Against this backdrop of evidence regarding the reasons for and effects of admissions preferences bestowed on various groups of applicants, for reasons that seem to us compelling in some instances and unpersuasive in others, we return to the central question: how should students from poor families and from families with no previous history of college attendance be treated in the admissions process? If we were to poll presidents of leading colleges and universities, we are confident that a large majority would want their schools to be more than “neutral” in considering such candidates. The brief submitted to the Supreme Court in conjunction with the University of Michigan cases by Harvard, Brown, Chicago, Duke, Dartmouth, the University of Pennsylvania, Princeton, and Yale is unequivocal on this point. The relevant section reads as follows:

Admission factors begin, of course, with the core academic criteria, including not just grades and test scores but teacher recommendations and state, regional, national, and international awards. In some cases, those criteria will be all but decisive, either positively (very rarely) or negatively (more often). In the vast majority of cases, however, they are not themselves decisive, and the process continues. Admissions officials give special attention to, among others, applicants from economically and/or culturally disadvantaged backgrounds, those with unusual athletic ability, those with special artistic talents, those who would be the first in their families to attend any college, those whose parents are alumni or alumnae, and those who have overcome various identifiable hardships. (Our emphasis.)

What is striking is the juxtaposition of this clear statement of intent with the equally clear empirical finding that, at the schools in our study, there is absolutely no admissions advantage associated with coming from a poor family and only a very small advantage (about 4 percentile points) associated with being a first-generation college-goer; at least that was the case for the ’95 entering cohort. We believe that this disjunction is due to a combination of a lack of data at the institutional level on the background characteristics of all applicants (data that are hard to assemble), financial aid constraints, a commitment to being need-blind (and therefore purposefully ignoring SES), and the lack of vocal champions for students from low-income families when tough choices are being made among a large group of very well-qualified candidates.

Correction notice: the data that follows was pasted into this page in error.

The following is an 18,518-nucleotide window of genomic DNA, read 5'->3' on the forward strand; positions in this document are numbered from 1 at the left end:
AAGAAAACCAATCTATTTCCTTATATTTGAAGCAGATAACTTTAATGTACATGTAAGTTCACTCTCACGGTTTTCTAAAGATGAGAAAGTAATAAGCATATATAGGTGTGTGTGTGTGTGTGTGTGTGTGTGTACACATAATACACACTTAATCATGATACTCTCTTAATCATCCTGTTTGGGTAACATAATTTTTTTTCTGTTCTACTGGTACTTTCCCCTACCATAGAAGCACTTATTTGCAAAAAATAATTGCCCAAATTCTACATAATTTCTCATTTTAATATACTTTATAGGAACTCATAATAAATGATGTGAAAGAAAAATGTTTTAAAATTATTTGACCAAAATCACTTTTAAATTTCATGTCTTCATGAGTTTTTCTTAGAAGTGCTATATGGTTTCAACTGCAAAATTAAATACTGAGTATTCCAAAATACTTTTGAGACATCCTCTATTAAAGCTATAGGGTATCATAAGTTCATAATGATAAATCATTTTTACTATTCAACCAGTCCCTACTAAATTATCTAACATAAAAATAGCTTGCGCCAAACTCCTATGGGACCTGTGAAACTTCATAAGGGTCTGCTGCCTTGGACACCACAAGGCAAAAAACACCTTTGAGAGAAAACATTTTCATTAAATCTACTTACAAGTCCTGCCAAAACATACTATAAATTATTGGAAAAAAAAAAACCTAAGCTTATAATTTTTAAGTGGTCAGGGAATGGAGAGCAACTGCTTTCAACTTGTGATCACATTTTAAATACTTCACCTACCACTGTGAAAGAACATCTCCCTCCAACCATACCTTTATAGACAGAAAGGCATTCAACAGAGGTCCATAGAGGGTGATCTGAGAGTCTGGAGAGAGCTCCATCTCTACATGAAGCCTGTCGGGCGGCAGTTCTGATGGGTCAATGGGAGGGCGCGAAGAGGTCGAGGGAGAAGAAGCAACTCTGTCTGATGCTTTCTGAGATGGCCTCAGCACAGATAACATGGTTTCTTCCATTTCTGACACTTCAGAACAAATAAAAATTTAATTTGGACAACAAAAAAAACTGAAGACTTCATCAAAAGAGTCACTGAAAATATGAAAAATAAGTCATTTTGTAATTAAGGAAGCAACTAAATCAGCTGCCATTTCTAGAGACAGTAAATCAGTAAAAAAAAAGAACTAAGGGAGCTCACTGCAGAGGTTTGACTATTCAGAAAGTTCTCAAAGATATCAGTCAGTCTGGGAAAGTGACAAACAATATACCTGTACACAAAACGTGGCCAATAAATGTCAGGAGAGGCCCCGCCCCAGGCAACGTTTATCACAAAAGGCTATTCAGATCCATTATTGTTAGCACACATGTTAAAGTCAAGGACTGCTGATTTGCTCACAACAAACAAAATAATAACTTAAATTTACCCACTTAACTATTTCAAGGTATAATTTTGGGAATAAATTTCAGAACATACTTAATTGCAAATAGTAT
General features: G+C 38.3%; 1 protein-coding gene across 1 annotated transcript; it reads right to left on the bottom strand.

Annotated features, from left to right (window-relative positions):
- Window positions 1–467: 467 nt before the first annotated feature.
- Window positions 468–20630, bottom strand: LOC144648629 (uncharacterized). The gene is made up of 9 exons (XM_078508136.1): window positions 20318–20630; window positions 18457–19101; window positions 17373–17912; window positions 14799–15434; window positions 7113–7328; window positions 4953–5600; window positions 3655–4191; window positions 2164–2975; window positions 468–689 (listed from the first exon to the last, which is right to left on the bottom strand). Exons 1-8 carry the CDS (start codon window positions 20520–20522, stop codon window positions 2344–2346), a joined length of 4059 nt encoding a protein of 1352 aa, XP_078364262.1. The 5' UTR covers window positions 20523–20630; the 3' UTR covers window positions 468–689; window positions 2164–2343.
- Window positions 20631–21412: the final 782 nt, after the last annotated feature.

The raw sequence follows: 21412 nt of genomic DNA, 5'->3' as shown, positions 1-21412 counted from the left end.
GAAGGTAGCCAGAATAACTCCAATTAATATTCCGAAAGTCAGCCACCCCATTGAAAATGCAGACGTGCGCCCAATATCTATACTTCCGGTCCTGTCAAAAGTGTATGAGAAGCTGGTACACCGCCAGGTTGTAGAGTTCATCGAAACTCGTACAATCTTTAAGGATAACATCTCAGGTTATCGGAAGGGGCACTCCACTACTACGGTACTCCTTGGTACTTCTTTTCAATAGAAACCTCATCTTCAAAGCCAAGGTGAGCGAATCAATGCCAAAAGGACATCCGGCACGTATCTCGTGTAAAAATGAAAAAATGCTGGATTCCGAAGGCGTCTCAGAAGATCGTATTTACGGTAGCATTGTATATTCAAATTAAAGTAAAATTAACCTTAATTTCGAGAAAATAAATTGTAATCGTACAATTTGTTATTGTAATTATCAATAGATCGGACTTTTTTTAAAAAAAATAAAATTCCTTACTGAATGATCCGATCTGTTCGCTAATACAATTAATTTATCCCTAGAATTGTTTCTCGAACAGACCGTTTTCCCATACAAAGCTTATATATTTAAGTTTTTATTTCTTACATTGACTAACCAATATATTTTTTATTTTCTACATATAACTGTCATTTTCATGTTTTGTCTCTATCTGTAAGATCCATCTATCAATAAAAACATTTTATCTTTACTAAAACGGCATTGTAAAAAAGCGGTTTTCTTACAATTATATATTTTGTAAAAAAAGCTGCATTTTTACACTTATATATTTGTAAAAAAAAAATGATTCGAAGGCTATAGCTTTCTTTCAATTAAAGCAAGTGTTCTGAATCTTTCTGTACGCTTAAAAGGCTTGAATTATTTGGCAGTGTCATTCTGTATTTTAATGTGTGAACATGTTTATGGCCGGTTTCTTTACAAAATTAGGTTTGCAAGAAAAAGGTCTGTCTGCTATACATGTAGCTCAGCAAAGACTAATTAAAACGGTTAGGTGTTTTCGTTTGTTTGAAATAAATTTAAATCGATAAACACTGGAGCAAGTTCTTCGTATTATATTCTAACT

This last point deserves emphasis. The president of one of the universities in our study told us that he was not at all surprised by the finding that admissions at these highly selective institutions is truly need-blind, but not more than that. He said that when the admissions staff was considering an outstanding soccer player, it was as if “lights went on” in the room; everyone paid close attention, and everyone knew that the coach and athletic director were, in effect, watching closely and would have to be dealt with. Similarly, when the staff considered a legacy candidate with strong ties to the university, it was clear that representatives of the alumni office, the development office, and perhaps even the president’s office, were “present” in spirit if not in person. Minority candidates also were considered carefully and sympathetically, in part because of the active involvement of recruiters and admissions staff members with a special commitment to racial diversity. But, the president continued, when an otherwise “normal” applicant from a family of modest circumstances was considered, the process just moved right ahead without anyone making a special plea—perhaps, at least in part, because the immediate institutional interests to be served are less evident, or more diffuse, in the case of socioeconomic status.

[We do not] regard the status quo as acceptable. There are four reasons that we favor giving some preference to well-qualified applicants from modest backgrounds.

•First, this group of students is poorly represented in the most selective institutions [see page 50; for example, only] 3 percent of the students are both first-generation college-goers and from low-income families, whereas the national share of the same-age population in this category is nearly 20 percent.

•Second, enrolling more students from economically as well as racially disadvantaged backgrounds would unquestionably promote social mobility and be seen as representing a school’s serious commitment to enhancing opportunity in America.

•Third, it is essential to remember the odds that students from modest backgrounds had to overcome in order to get into the credible applicant pool in the first place. Students from families in the top income quartile were more than twice as likely as students from the bottom income quartile even to take the SAT. Among the test-takers, the odds of scoring over 1200 were three times higher for those in the top quartile as compared with those in the bottom quartile. Combining these probabilities, the key fact is that the odds of both taking the tests and doing very well on them were roughly six times higher for students from the top income quartile than for students from the bottom income quartile. Family circumstances have an enormous impact on the chances of applicants’ even being considered by the admissions staff at an academically selective college or university. Those who have “bucked the odds” to get into the credible pool would surely seem to deserve special recognition.

•Fourth, enrolled students who come from modest backgrounds do very well academically; in contrast to both recruited athletes and minority students, this group of students does not underperform.